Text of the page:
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Author Topic: Serial Communication | Arduino to Arduino - 4 Character Array  (Read 633 times)
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I am trying to read 4 analog inputs with one Arduino (transmitter),  create an array for the values, and send the values via serial connection to a second Arduino (receiver).  The receiver uses the values to operate buzzers and lights based on the values of each of the 4 channels.  I am satisfied that my transmitter (shown below) is sending the correct values for the array, but I'm stumped on how to write a code to read the four values into an array on the receiver side.  I mapped the analog values from 0-9 to hopefully make the code a little simpler on the receiver side.

Can anyone please help with a suggestion for my receiver?  Thanks.

void loop()
{
  Data[0] = map(analogRead(CH1), 0, 1023, 0, 9);
  Data[1] = map(analogRead(CH2), 0, 1023, 0, 9);
  Data[2] = map(analogRead(CH3), 0, 1023, 0, 9);
  Data[3] = map(analogRead(CH4), 0, 1023, 0, 9);
  for(i=0; i<4; i++){
   
  Serial.println(Data);
}
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The Serial.println() needs a string of text. That string must be zero-terminated.
Since you are sending data, I would suggest to use Serial.write()

http://arduino.cc/en/Reference/Serial
http://arduino.cc/en/Serial/Println
http://arduino.cc/en/Serial/Write

For reading serial data, see the example with the Serial.available() function:
http://arduino.cc/en/Serial/Available

But you are still far away from a working communication. Post your code of both the transmitter and receiver to let us know how far you got.
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Thanks, Krodal.  Making just that change cleared things up quite a bit on the receiver end.  I'm only trying to estalish one way communication.  I'm able to receive the four channels and monitor them using the IDE serial monitor.  I'm printing labels with my receiver to make sure it's correctly reading the data.  Here's what I have for the 4 channel receiver:

void loop()

  if (Serial.available()>3) // Verify serial data are available to be read
{
  for(int i=0; i<4; i++)
  {
    Data = Serial.read();//Read the next available byte of data and store in out array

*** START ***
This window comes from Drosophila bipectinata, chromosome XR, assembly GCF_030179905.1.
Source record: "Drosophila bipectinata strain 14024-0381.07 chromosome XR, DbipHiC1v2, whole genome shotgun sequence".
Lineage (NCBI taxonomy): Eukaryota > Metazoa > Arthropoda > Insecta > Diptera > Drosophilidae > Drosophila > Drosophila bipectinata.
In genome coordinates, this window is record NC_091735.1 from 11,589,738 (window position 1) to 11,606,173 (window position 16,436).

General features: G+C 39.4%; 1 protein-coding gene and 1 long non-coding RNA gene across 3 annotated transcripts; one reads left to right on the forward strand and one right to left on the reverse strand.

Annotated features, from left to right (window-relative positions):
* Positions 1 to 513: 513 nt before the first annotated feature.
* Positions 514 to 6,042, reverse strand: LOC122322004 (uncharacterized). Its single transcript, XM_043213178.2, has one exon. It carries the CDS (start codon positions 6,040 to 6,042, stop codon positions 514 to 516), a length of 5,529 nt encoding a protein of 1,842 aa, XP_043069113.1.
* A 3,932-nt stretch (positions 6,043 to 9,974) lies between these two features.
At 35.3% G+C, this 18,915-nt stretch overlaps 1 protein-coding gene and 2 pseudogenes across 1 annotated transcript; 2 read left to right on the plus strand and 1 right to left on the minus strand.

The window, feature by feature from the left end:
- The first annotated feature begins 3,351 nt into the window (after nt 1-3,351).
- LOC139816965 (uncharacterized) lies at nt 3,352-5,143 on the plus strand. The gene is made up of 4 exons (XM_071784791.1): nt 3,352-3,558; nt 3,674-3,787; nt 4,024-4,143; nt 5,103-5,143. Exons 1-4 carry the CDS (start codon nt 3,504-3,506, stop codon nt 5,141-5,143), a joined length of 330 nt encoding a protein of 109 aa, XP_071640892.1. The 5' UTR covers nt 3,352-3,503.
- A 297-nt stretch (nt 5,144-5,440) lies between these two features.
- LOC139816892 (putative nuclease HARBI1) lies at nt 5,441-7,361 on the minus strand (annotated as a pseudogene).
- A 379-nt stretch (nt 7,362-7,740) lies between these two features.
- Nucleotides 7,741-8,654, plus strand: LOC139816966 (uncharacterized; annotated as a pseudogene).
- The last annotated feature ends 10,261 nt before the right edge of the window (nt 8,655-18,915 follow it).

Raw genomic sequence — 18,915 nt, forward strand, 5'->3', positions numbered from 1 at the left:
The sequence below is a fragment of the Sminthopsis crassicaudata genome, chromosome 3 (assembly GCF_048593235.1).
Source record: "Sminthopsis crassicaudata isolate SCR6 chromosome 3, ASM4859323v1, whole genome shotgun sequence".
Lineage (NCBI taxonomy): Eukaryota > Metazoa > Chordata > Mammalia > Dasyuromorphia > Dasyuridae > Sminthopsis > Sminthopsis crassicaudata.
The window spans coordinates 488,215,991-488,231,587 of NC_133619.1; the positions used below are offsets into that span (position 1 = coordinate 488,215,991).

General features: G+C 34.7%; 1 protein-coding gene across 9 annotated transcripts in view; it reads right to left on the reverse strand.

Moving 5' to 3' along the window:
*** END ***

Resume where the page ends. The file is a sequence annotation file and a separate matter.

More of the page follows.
// These statements label the data so that we can understand which channel we are
// viewing.  I did not include a carriage return so that the value will follow
// on the same line as the label.

    if(i == 0){
      Serial.print("Channel 1 = ");
    }
    if(i == 1){
      Serial.print("Channel 2 = ");
    }
    if(i == 2){
      Serial.print("Channel 3 = ");
    }
    if(i ==3){
      Serial.print("Channel 4 = ");
    }
    Serial.println(Data); //Writes the individual channels of data
                             //to the IDE serial monitor

  }
  Serial.flush();
}
}

I'm going to use the data to operate four different servos on the receiver side.  I think I know how to do that now that I have the receiver correctly receiving the data.  Where I think I'm going to have problems is when I try to improve the resolution from 0-9 to something better.  I don't think my receiver code will work for that and I'm not sure how to adjus it.  I'll take a look at the references you pointed me to.
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The best way (for a programmer) is to send readable data.
You also need a byte to indicate a 'start', perhaps also a 'stop'.

So you could send this: [STX]120,130,140,150[ETX]
The [STX] and [ETX] are "Start of text" and "End of text" and are code 0x02 and 0x03.
You could use the scanf function to get integer values from that string of text. You might need some help with the use of scanf.

This requires more programming than what you have now. But it will make things easier in the end. It's not hard to add a 5th number or other data, and you can check the data with a normal terminal monitor.
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